Plotting for the web

November 20, 2015 — April 5, 2022

computers are awful
faster pussycat
photon choreography
Figure 1

Browser graphics but for graphing data. Especially popular for data dashboards, when the user-interaction affordances of web browsers make up for the lack of decent statistical affordances in javascript.

1 Plotly

Plotly backends many languages now but IIRC it was originally a JS library, and does great at off-the-shelf browser plots. It support high-resolution print-quality graphics, vector rendering and so on, and maybe the best documentation out of everything here. See plotly.

2 echarts

Apache ECharts:

  • Flexible Chart Types: Apache ECharts provides more than 20 chart types available out of the box, along with a dozen components, and each of them can be arbitrarily combined to use.
  • Powerful Rendering Engine: Easily switch between Canvas and SVG rendering. Progressive rendering and stream loading make it possible to render 10 million data in realtime.
  • Professional Data Analysis: Manage data through datasets, which support data transforms like filtering, clustering, and regression to help analyze multi-dimensional analysis of the same data.
  • Elegant Visual Design: The default design follows visualization principles, supports responsive design. Flexible configurations make it easy to customize.
  • A Healthy Community: The active open source community ensures the healthy development of the project and contributes a wealth of third-party extensions.
  • Accessibility-Friendly: Automatically generated chart descriptions and decal patterns help users with disabilities understand the content and the stories behind the charts.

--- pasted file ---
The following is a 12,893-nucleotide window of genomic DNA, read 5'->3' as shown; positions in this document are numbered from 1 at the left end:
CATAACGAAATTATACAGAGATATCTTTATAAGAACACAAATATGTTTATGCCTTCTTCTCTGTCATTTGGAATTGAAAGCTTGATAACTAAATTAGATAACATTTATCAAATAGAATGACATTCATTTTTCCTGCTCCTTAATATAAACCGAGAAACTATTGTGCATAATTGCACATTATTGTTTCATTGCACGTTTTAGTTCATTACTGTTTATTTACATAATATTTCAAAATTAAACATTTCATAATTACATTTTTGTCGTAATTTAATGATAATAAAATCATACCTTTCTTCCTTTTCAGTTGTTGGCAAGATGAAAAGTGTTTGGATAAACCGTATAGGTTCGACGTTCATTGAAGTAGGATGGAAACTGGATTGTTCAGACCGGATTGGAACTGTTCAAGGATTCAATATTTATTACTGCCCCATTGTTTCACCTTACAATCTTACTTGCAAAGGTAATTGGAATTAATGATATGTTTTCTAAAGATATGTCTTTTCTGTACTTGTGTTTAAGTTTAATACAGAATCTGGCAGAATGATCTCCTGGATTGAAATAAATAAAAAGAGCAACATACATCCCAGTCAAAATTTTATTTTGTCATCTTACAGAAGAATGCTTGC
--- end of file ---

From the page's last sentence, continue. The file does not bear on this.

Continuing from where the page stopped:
3 d3.js

the classic, d3.js. If you just have some data and some basic javascript skills, use this.

  • extensions for common graph needs, plottable.js
  • for people using react.js, Victory is an alternative.

In practice it requires quite a lot of work to do stuff in D3, and I have gotten nowhere with it.

4 RAWgraphs

RAWGraphs is an open web tool to create custom vector-based visualizations on top of the amazing d3.js library. It has been developed by DensityDesign Research Lab (Politecnico di Milano), Calibro and INMAGIK.

Primarily conceived as a tool for designers and vis geeks, RAWGraphs aims at providing a missing link between spreadsheet applications (e.g., LibreOffice Calc, Microsoft Excel, Apple Numbers, Google Docs) and vector graphics editors (e.g., Inkscape, Adobe Illustrator).

RAWGraphs works with tabular data (e.g., spreadsheets and comma-separated values) as well as with copied-and-pasted texts from other applications. Based on the SVG format, visualizations can be easily edited with vector graphics applications for further refinements or directly embedded into web pages.

Knowing the need to work with sensitive information, the data injected into RAWGraphs is processed only by the web browser: no server-side operations or storages are performed. No one will see, touch or copy your data!

See the RAWgraphs live demo.

Sounds like a useful part of the svg toolchain. It is open source.

Figure 2: Fig b

5 Observable

Figure 3: Fig a